The amount of the damages has yet to be determined. The court, a five-judge panel of the Appellate Division of State Supreme Court in Manhattan, said that the jury decided that “the acts of these terrorists, even while obviously odious in the extreme, were not a cause for the easy absolution of this defendant from its civil obligations.” The five judges were Jonathan Lippman, Angela M. Mazzarelli, Luis A. Gonzalez, John W. Sweeny Jr. and Rolando T. Acosta.

In assigning fault, the court said, the jury considered not just the moral wrong of the terrorists, but how much the Port Authority contributed to the conditions that allowed the bombing.

“The evidence, fairly considered, clearly supported the view that the defendant’s negligence had been extraordinarily conducive of the terrorists’ conduct,” the judges said.

The blast, on Feb. 26, 1993, set off by Islamic militants who detonated explosives in a van they drove into the underground parking garage, killed six people and injured almost 1,000 others, foreshadowing the attack that brought down the towers and killed nearly 3,000 people. It created a crater about six stories deep that covered an area about half the size of a football field under the building complex.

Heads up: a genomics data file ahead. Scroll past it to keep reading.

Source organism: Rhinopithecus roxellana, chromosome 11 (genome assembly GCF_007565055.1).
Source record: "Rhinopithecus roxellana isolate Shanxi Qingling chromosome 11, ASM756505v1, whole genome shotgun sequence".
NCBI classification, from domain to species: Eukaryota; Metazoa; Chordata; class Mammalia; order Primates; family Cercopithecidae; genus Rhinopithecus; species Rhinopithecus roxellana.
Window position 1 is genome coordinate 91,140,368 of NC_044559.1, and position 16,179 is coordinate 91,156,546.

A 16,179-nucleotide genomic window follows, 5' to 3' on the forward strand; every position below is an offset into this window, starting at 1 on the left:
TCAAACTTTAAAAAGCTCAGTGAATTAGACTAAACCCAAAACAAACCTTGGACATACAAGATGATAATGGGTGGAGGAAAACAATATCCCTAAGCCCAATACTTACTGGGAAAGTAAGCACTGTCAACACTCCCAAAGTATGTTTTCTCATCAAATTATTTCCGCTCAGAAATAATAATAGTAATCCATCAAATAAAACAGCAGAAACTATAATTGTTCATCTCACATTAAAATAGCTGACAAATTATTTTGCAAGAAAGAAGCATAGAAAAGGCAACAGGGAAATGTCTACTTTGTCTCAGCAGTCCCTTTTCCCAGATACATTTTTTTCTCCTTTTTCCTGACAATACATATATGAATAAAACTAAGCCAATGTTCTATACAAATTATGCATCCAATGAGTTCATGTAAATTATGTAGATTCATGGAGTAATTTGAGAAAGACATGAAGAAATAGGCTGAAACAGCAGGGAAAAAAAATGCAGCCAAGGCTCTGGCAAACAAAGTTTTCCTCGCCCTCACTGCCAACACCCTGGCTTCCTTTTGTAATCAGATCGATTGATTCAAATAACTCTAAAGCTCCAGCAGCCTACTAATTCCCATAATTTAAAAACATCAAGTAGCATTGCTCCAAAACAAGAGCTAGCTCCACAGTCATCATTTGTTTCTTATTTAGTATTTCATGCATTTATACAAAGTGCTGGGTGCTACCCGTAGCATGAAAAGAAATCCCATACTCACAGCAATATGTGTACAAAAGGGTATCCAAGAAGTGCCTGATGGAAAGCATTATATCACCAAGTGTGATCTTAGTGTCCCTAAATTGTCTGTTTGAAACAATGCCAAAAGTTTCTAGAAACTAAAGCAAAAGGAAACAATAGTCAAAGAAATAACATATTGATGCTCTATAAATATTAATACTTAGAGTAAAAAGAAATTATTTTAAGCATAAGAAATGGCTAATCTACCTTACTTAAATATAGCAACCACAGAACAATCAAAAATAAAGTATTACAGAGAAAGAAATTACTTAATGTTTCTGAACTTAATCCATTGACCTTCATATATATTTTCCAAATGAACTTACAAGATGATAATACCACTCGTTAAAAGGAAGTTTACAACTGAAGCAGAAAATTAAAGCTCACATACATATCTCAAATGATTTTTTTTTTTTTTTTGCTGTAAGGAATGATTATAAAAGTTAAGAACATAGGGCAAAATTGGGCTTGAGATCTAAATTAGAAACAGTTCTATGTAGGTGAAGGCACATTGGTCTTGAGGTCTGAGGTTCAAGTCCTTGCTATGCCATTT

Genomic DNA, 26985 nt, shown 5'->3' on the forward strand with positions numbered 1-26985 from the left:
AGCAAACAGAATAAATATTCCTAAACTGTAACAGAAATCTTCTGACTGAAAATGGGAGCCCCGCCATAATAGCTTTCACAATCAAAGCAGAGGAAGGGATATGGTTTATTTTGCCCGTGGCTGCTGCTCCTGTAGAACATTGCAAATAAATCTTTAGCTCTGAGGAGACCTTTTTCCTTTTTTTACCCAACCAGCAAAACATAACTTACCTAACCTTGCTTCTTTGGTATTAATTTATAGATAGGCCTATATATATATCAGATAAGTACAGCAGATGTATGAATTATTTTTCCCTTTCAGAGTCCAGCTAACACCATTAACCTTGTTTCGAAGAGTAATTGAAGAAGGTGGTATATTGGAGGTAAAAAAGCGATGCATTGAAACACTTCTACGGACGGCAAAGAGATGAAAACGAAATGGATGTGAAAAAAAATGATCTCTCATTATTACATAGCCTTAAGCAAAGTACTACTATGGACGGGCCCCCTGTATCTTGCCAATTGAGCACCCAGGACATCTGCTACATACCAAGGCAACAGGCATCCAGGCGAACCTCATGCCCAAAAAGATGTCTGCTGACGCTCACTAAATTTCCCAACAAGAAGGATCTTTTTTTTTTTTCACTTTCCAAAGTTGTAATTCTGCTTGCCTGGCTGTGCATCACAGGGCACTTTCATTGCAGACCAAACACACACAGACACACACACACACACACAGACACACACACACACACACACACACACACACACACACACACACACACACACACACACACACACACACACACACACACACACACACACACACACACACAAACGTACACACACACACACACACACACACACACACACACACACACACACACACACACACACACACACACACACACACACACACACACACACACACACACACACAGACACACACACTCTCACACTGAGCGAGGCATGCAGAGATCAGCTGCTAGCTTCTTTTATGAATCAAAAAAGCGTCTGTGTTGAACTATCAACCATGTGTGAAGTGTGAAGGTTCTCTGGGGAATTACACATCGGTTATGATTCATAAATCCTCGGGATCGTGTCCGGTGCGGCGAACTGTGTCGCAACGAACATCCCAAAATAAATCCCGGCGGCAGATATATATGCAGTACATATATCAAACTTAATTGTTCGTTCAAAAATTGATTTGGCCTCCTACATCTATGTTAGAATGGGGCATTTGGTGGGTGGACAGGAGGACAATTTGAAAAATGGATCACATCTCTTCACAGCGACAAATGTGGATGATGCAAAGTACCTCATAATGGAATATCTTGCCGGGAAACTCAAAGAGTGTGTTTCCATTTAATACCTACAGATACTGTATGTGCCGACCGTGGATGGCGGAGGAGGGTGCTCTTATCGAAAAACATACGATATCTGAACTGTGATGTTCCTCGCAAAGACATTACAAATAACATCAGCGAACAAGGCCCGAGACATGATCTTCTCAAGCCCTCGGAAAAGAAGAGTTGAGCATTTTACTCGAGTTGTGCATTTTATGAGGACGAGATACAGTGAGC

Yet unlike its actions after the Sept. 11 attack, the federal government did not create a fund to compensate victims of the first bombing, and they have waited 15 years without a trial on damages. If Tuesday’s ruling stands, the remaining plaintiffs can go to trials for specific dollar awards.

The ruling may have at least psychological if not legal ramifications for another case now working its way through federal court in Manhattan. In that case, a small group of families of people killed in the 2001 attack declined to take federal compensation for their losses and have instead sued the airlines and airport security companies, saying that they failed to take adequate steps to protect the airplanes from hijackers. None of them have yet gone to trial.